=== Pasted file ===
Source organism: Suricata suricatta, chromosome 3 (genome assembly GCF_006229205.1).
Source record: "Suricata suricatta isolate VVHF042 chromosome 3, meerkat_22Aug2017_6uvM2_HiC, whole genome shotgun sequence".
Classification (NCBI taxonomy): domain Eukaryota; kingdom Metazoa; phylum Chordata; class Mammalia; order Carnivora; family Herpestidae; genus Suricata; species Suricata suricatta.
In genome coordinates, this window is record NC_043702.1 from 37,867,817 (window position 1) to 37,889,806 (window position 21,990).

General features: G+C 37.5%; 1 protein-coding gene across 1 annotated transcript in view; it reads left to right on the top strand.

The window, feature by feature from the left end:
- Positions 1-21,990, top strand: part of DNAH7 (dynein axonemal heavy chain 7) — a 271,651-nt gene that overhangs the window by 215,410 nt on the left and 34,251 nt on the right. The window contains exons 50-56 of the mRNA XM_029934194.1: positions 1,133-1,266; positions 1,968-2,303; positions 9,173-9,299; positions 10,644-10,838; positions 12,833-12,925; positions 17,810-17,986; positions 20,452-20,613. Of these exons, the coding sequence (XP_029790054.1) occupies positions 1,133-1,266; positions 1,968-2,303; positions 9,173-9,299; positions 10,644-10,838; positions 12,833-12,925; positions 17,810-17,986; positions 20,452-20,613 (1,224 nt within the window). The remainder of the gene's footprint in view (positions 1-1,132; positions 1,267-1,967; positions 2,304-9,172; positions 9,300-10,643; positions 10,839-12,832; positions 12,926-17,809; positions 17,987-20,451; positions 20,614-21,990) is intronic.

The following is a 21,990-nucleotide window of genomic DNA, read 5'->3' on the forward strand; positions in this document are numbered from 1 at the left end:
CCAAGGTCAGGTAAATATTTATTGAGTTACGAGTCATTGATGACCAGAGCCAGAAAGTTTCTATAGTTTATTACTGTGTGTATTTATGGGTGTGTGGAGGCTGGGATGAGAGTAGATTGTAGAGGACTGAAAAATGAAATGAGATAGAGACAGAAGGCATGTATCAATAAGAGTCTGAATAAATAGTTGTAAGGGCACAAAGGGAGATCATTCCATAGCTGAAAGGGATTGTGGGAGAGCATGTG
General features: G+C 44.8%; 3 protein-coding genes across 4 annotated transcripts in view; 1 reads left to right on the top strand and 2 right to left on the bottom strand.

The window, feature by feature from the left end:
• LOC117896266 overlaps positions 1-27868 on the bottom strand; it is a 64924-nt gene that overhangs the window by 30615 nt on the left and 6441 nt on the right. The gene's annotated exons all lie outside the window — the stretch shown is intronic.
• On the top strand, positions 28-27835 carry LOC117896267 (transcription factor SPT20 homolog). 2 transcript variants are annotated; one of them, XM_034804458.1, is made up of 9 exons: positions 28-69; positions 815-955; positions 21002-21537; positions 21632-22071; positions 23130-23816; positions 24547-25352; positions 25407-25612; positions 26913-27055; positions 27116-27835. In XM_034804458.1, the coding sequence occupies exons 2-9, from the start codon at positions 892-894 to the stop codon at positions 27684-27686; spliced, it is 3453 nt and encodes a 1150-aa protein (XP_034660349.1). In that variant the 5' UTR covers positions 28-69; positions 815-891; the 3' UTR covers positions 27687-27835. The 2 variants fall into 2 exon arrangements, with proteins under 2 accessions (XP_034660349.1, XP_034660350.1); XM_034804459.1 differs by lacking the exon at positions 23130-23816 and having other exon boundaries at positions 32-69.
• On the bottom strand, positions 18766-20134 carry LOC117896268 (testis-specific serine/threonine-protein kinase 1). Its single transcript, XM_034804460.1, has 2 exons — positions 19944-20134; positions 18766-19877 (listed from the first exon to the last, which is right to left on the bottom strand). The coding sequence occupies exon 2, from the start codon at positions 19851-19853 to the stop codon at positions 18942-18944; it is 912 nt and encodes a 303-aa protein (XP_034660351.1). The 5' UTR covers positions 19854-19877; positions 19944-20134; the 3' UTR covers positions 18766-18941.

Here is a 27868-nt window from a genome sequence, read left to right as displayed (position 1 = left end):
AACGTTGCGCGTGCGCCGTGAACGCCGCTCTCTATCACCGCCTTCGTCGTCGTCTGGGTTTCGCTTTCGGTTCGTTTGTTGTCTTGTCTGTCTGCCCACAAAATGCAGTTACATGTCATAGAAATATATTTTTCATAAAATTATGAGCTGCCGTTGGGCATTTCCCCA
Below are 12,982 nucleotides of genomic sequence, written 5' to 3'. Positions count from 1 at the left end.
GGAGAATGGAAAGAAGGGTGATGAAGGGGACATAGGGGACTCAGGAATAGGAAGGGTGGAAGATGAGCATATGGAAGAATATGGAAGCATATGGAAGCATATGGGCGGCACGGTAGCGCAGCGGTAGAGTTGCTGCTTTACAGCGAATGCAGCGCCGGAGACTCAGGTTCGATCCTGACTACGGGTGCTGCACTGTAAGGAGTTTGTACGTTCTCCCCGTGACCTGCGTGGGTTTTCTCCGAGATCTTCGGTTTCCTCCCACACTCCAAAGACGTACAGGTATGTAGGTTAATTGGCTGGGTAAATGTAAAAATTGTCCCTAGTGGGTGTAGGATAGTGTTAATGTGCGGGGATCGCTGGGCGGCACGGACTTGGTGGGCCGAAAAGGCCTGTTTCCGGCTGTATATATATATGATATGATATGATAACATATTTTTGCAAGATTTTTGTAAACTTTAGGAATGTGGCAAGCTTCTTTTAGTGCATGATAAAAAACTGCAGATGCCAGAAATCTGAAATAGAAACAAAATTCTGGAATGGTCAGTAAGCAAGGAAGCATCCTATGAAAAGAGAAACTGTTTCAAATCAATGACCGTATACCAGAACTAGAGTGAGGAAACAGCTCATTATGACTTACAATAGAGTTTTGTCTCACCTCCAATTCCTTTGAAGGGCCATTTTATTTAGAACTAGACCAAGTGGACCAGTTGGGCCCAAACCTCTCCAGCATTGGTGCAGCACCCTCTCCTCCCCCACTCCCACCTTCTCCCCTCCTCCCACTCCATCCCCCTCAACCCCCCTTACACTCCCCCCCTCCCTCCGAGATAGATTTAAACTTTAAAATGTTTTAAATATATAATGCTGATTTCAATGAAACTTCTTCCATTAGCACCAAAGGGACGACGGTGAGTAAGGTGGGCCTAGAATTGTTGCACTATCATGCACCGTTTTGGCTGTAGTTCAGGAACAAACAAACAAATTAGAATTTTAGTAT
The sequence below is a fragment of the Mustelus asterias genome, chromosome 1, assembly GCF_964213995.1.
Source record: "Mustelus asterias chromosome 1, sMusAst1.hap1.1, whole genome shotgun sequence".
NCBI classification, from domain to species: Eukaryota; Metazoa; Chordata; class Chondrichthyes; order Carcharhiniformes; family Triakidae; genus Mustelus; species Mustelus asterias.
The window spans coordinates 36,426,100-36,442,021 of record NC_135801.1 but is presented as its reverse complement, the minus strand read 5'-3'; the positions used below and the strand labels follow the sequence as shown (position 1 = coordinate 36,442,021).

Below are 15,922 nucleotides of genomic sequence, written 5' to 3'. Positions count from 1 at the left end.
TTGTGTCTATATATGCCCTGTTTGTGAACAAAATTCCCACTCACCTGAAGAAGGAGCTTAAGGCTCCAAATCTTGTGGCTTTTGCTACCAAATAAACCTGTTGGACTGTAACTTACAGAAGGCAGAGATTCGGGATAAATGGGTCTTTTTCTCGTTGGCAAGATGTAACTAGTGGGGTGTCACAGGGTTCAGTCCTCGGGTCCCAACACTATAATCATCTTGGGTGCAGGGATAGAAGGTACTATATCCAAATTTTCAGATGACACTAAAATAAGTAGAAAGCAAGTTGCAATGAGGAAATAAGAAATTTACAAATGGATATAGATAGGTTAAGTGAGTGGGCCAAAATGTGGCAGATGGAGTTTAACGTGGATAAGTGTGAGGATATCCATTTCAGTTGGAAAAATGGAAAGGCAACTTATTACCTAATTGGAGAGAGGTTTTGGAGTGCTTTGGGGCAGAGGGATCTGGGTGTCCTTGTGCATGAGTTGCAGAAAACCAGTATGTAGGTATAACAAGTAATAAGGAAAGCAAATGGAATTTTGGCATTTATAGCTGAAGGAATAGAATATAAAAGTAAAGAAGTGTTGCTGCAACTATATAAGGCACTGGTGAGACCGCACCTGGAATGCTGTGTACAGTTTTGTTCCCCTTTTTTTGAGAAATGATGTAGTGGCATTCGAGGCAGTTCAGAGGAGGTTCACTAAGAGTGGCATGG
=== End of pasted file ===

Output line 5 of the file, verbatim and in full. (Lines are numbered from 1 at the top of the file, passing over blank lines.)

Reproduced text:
General features: G+C 37.5%; 1 protein-coding gene across 1 annotated transcript in view; it reads left to right on the top strand.